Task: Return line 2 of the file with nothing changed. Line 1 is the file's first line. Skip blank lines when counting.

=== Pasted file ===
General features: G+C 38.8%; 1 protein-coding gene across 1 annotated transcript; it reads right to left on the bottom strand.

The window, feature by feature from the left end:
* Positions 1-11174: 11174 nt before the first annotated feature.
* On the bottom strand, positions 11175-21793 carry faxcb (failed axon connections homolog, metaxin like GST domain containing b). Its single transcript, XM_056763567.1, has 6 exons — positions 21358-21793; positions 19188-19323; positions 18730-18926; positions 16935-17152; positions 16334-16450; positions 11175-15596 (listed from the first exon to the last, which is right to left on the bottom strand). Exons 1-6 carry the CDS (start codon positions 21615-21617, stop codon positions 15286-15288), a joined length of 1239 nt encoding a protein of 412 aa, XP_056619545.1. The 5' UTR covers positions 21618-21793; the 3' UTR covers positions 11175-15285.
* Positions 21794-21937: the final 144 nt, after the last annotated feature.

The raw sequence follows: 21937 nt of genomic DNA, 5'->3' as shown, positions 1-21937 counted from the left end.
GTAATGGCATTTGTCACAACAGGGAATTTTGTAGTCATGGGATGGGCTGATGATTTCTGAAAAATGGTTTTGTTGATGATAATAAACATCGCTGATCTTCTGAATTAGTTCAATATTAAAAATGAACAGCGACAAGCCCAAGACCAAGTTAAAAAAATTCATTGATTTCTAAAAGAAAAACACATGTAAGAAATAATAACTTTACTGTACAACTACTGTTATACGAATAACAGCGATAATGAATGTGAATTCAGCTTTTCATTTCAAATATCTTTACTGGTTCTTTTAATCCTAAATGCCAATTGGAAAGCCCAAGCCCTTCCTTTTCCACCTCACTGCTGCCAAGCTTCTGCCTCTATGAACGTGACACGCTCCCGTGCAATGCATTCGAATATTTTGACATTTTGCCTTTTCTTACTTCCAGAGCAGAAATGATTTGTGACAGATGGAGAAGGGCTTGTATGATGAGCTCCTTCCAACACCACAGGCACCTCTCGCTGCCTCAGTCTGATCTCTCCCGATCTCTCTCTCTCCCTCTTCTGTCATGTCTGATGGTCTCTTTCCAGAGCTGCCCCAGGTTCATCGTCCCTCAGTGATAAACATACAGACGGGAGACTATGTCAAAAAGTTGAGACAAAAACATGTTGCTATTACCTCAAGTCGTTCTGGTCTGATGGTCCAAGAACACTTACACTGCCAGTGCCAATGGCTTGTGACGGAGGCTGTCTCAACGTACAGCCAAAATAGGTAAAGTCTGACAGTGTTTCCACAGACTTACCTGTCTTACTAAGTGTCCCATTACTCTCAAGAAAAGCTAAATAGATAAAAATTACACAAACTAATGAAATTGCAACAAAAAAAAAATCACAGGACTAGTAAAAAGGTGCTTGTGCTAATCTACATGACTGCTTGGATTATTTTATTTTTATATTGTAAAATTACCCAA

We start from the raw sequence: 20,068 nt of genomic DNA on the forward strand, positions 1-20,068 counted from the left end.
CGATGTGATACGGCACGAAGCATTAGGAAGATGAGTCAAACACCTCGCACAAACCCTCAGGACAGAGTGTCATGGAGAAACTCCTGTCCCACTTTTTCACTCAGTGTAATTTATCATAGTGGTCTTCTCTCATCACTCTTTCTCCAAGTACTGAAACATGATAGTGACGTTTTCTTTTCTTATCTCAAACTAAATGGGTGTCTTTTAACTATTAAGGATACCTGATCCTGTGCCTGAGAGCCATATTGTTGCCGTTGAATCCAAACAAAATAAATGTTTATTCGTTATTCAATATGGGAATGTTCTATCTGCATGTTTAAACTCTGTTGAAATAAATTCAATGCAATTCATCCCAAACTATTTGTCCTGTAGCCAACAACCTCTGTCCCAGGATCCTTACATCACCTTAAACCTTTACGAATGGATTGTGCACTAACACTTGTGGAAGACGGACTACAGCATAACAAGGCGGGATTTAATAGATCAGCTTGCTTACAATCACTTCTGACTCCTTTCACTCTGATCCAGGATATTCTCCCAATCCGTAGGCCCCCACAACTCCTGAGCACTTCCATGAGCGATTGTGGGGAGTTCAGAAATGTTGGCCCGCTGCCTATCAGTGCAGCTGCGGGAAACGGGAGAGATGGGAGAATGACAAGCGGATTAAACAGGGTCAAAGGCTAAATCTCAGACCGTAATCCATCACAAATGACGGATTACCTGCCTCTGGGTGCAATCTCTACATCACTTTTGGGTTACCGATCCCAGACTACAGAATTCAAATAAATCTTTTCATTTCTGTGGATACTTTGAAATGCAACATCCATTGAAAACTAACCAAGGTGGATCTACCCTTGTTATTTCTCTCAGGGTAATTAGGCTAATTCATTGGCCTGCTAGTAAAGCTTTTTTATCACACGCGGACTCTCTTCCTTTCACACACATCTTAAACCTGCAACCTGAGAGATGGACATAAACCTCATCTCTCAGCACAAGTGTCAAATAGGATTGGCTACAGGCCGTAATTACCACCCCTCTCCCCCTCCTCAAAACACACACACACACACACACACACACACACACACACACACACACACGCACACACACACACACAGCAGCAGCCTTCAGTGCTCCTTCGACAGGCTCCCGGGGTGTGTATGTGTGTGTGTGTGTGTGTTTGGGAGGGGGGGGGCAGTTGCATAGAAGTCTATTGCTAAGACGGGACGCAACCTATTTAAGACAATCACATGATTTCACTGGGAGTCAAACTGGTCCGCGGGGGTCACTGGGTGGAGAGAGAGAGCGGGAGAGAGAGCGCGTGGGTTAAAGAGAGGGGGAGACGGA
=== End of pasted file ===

The window, feature by feature from the left end: